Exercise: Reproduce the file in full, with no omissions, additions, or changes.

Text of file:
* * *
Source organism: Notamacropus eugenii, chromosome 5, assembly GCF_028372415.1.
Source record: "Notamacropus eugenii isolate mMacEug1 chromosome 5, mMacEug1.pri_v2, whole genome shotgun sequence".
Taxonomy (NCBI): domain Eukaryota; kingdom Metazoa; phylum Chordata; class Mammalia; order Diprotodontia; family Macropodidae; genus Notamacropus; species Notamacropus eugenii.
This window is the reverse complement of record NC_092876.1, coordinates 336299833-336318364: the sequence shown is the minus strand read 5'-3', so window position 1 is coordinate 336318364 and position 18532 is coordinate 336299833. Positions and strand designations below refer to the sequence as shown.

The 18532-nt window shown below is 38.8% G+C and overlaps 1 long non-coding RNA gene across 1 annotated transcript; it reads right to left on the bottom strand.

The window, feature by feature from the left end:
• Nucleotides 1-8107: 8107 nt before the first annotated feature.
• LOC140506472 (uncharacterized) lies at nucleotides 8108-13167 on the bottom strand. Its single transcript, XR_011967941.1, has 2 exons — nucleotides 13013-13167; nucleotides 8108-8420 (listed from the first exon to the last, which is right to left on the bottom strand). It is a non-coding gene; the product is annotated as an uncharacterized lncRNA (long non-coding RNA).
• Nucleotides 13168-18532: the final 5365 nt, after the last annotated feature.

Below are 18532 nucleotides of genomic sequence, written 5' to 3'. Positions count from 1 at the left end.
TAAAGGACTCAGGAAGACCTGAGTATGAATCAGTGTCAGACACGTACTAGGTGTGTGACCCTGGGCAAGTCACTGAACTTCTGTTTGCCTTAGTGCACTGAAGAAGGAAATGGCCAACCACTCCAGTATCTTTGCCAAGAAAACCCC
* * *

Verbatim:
Source organism: Notamacropus eugenii, chromosome 5, assembly GCF_028372415.1.
Source record: "Notamacropus eugenii isolate mMacEug1 chromosome 5, mMacEug1.pri_v2, whole genome shotgun sequence".
Taxonomy (NCBI): domain Eukaryota; kingdom Metazoa; phylum Chordata; class Mammalia; order Diprotodontia; family Macropodidae; genus Notamacropus; species Notamacropus eugenii.
This window is the reverse complement of record NC_092876.1, coordinates 336299833-336318364: the sequence shown is the minus strand read 5'-3', so window position 1 is coordinate 336318364 and position 18532 is coordinate 336299833. Positions and strand designations below refer to the sequence as shown.

The 18532-nt window shown below is 38.8% G+C and overlaps 1 long non-coding RNA gene across 1 annotated transcript; it reads right to left on the bottom strand.

The window, feature by feature from the left end:
• Nucleotides 1-8107: 8107 nt before the first annotated feature.
• LOC140506472 (uncharacterized) lies at nucleotides 8108-13167 on the bottom strand. Its single transcript, XR_011967941.1, has 2 exons — nucleotides 13013-13167; nucleotides 8108-8420 (listed from the first exon to the last, which is right to left on the bottom strand). It is a non-coding gene; the product is annotated as an uncharacterized lncRNA (long non-coding RNA).
• Nucleotides 13168-18532: the final 5365 nt, after the last annotated feature.

Below are 18532 nucleotides of genomic sequence, written 5' to 3'. Positions count from 1 at the left end.
TAAAGGACTCAGGAAGACCTGAGTATGAATCAGTGTCAGACACGTACTAGGTGTGTGACCCTGGGCAAGTCACTGAACTTCTGTTTGCCTTAGTGCACTGAAGAAGGAAATGGCCAACCACTCCAGTATCTTTGCCAAGAAAACCCC